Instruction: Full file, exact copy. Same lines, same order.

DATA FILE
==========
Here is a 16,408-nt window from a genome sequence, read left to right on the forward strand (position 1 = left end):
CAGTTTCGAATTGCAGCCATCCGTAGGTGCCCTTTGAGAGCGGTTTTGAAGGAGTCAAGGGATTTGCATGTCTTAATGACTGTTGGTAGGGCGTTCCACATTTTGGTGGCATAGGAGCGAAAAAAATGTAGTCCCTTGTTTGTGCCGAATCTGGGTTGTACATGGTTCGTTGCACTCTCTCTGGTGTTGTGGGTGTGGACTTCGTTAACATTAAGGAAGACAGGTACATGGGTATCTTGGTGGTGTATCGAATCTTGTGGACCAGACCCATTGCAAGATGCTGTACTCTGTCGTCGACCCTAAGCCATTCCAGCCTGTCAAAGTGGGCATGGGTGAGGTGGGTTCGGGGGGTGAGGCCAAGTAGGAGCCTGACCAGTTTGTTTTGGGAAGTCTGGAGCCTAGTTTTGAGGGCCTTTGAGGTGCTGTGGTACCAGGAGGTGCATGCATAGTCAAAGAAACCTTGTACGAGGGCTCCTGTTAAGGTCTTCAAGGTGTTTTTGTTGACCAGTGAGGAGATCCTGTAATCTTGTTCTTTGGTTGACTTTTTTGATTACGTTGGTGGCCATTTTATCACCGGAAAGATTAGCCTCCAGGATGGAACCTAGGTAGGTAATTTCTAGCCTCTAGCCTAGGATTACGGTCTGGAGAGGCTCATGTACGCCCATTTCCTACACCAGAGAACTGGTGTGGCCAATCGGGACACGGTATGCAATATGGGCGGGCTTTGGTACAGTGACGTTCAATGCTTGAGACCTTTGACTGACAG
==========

Here is a 16,408-nt window from a genome sequence, read left to right on the forward strand (position 1 = left end):
CAGTTTCGAATTGCAGCCATCCGTAGGTGCCCTTTGAGAGCGGTTTTGAAGGAGTCAAGGGATTTGCATGTCTTAATGACTGTTGGTAGGGCGTTCCACATTTTGGTGGCATAGGAGCGAAAAAAATGTAGTCCCTTGTTTGTGCCGAATCTGGGTTGTACATGGTTCGTTGCACTCTCTCTGGTGTTGTGGGTGTGGACTTCGTTAACATTAAGGAAGACAGGTACATGGGTATCTTGGTGGTGTATCGAATCTTGTGGACCAGACCCATTGCAAGATGCTGTACTCTGTCGTCGACCCTAAGCCATTCCAGCCTGTCAAAGTGGGCATGGGTGAGGTGGGTTCGGGGGGTGAGGCCAAGTAGGAGCCTGACCAGTTTGTTTTGGGAAGTCTGGAGCCTAGTTTTGAGGGCCTTTGAGGTGCTGTGGTACCAGGAGGTGCATGCATAGTCAAAGAAACCTTGTACGAGGGCTCCTGTTAAGGTCTTCAAGGTGTTTTTGTTGACCAGTGAGGAGATCCTGTAATCTTGTTCTTTGGTTGACTTTTTTGATTACGTTGGTGGCCATTTTATCACCGGAAAGATTAGCCTCCAGGATGGAACCTAGGTAGGTAATTTCTAGCCTCTAGCCTAGGATTACGGTCTGGAGAGGCTCATGTACGCCCATTTCCTACACCAGAGAACTGGTGTGGCCAATCGGGACACGGTATGCAATATGGGCGGGCTTTGGTACAGTGACGTTCAATGCTTGAGACCTTTGACTGACAG